The Adventures of Huckleberry Finn | Critical Essay by Eric Carl Link

This literature criticism consists of approximately 20 pages of analysis & critique of The Adventures of Huckleberry Finn.
This section contains 5,916 words
(approx. 20 pages at 300 words per page)
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Critical Essay by Eric Carl Link

SOURCE: Link, Eric Carl. “Huck the Thief.” Midwest Quarterly 41, no. 4 (summer 2000): 432-47.

In the following essay, Link traces Huck's moral development through his growing awareness of the seriousness of theft.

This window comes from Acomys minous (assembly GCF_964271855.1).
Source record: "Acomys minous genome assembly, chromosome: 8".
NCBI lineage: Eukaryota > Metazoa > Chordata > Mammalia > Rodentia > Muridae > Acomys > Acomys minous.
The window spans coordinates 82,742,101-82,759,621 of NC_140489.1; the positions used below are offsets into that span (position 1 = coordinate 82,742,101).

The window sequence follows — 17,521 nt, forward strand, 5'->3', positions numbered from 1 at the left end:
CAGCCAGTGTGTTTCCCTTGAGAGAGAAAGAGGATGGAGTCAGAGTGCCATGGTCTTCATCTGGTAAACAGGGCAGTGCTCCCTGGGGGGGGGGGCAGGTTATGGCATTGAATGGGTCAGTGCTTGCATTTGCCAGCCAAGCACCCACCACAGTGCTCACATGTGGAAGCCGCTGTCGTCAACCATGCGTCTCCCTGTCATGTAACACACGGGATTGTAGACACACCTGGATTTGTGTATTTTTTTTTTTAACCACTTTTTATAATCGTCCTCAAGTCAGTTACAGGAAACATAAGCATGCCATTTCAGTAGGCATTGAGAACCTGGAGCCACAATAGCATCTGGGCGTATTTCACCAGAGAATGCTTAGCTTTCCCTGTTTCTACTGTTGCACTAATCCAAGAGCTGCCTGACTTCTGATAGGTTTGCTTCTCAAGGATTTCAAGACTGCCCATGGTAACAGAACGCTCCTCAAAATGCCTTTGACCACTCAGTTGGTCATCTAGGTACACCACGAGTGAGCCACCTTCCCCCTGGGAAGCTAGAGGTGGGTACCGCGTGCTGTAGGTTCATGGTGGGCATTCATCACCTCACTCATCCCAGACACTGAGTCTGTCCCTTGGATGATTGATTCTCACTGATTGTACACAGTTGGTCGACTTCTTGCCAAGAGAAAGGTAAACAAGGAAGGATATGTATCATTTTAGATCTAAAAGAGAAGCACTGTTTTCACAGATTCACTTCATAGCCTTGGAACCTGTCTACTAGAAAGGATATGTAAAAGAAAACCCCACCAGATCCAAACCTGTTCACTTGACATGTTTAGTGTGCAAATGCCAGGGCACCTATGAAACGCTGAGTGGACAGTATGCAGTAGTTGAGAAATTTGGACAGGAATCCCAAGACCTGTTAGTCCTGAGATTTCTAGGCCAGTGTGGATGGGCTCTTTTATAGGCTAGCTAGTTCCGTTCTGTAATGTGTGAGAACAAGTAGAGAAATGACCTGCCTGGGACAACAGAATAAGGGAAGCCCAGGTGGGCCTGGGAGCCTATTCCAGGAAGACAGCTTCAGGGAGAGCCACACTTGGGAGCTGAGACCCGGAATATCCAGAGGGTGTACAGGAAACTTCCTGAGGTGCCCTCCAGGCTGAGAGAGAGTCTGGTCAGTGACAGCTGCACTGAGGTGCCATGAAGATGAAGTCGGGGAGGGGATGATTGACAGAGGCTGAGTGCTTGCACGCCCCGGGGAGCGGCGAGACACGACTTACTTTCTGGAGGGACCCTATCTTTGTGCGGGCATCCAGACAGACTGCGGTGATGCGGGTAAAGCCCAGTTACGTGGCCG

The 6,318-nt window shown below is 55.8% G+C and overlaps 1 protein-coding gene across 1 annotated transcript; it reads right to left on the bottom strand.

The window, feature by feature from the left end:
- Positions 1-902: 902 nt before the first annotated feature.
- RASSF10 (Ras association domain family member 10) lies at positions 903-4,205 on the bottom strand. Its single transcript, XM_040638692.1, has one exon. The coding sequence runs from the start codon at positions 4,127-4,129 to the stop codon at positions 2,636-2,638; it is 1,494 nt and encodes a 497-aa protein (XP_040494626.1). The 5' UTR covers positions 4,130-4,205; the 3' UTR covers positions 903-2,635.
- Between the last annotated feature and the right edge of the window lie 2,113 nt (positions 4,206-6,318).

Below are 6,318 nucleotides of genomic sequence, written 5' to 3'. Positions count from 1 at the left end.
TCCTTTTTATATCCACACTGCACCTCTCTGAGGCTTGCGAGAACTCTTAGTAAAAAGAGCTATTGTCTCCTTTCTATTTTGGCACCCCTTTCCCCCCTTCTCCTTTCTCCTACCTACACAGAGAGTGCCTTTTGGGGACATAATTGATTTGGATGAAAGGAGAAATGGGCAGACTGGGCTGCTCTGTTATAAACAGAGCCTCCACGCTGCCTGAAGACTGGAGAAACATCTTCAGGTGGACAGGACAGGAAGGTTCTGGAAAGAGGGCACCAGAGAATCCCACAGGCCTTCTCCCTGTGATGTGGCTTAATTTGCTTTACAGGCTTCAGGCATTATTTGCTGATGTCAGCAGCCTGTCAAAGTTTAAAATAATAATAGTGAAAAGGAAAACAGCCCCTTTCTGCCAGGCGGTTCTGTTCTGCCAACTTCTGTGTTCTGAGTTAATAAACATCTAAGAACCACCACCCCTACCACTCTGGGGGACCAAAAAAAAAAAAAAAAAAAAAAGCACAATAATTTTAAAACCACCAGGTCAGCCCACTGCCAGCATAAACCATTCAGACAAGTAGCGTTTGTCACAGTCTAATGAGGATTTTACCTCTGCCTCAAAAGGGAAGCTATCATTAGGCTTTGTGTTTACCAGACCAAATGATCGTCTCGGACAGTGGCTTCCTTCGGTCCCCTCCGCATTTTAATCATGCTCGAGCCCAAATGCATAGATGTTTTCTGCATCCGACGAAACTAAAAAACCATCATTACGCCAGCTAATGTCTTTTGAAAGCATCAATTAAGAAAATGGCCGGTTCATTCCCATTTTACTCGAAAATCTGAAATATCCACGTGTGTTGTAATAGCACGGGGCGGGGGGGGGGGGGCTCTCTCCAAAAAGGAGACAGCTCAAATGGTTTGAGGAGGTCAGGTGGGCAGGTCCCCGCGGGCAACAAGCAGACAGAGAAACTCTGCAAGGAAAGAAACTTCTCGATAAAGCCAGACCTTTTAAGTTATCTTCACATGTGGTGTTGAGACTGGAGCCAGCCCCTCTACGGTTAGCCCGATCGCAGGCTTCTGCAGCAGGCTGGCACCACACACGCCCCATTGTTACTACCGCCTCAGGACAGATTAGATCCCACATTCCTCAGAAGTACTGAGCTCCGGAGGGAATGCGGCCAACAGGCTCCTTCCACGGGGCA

Fortunately, Tom got shot. It may be lovely to live on a raft, but only when you can live high, hogging watermelons without having to “chaw” over a lot of Tom's “gold-leaf distinctions.” Had the grand evasion gone as planned, had Tom, Huck, and Jim made it to the raft safely, the beauty and simplicity of raft life would have been diminished by Tom's insistence that they leave off “borrowing” the occasional chicken or cantaloupe from local farms. Tom can't even purloin a few candles without leaving five cents on the table...

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This section contains 5,916 words
(approx. 20 pages at 300 words per page)
Buy the Critical Essay by Eric Carl Link